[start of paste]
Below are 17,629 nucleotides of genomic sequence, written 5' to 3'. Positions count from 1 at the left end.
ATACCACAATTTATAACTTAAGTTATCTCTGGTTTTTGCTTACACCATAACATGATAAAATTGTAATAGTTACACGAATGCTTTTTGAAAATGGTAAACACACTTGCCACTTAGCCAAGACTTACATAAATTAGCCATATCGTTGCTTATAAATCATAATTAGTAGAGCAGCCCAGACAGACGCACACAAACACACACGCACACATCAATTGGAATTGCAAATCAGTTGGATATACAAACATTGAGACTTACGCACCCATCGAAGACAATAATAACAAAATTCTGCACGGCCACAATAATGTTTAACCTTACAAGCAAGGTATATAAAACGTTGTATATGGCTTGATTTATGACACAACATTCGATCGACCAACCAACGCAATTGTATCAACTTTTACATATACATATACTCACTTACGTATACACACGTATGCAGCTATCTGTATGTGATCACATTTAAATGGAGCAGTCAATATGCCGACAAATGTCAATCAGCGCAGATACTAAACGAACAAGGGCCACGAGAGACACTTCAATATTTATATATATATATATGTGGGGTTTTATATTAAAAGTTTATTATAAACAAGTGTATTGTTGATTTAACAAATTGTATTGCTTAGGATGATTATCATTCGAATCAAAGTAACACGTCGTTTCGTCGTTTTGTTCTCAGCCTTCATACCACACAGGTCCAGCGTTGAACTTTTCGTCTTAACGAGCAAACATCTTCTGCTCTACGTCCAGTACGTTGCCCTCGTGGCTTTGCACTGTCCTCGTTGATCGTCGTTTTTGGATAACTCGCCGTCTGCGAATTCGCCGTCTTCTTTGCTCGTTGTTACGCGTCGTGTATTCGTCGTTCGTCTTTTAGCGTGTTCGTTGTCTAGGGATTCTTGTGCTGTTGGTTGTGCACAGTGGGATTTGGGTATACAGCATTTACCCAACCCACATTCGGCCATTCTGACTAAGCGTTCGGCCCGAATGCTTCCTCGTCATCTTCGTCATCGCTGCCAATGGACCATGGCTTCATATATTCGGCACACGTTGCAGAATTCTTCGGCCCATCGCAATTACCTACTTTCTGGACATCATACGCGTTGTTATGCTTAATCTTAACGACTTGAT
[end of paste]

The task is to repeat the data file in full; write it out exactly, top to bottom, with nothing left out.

Below are 17,629 nucleotides of genomic sequence, written 5' to 3'. Positions count from 1 at the left end.
ATACCACAATTTATAACTTAAGTTATCTCTGGTTTTTGCTTACACCATAACATGATAAAATTGTAATAGTTACACGAATGCTTTTTGAAAATGGTAAACACACTTGCCACTTAGCCAAGACTTACATAAATTAGCCATATCGTTGCTTATAAATCATAATTAGTAGAGCAGCCCAGACAGACGCACACAAACACACACGCACACATCAATTGGAATTGCAAATCAGTTGGATATACAAACATTGAGACTTACGCACCCATCGAAGACAATAATAACAAAATTCTGCACGGCCACAATAATGTTTAACCTTACAAGCAAGGTATATAAAACGTTGTATATGGCTTGATTTATGACACAACATTCGATCGACCAACCAACGCAATTGTATCAACTTTTACATATACATATACTCACTTACGTATACACACGTATGCAGCTATCTGTATGTGATCACATTTAAATGGAGCAGTCAATATGCCGACAAATGTCAATCAGCGCAGATACTAAACGAACAAGGGCCACGAGAGACACTTCAATATTTATATATATATATATGTGGGGTTTTATATTAAAAGTTTATTATAAACAAGTGTATTGTTGATTTAACAAATTGTATTGCTTAGGATGATTATCATTCGAATCAAAGTAACACGTCGTTTCGTCGTTTTGTTCTCAGCCTTCATACCACACAGGTCCAGCGTTGAACTTTTCGTCTTAACGAGCAAACATCTTCTGCTCTACGTCCAGTACGTTGCCCTCGTGGCTTTGCACTGTCCTCGTTGATCGTCGTTTTTGGATAACTCGCCGTCTGCGAATTCGCCGTCTTCTTTGCTCGTTGTTACGCGTCGTGTATTCGTCGTTCGTCTTTTAGCGTGTTCGTTGTCTAGGGATTCTTGTGCTGTTGGTTGTGCACAGTGGGATTTGGGTATACAGCATTTACCCAACCCACATTCGGCCATTCTGACTAAGCGTTCGGCCCGAATGCTTCCTCGTCATCTTCGTCATCGCTGCCAATGGACCATGGCTTCATATATTCGGCACACGTTGCAGAATTCTTCGGCCCATCGCAATTACCTACTTTCTGGACATCATACGCGTTGTTATGCTTAATCTTAACGACTTGAT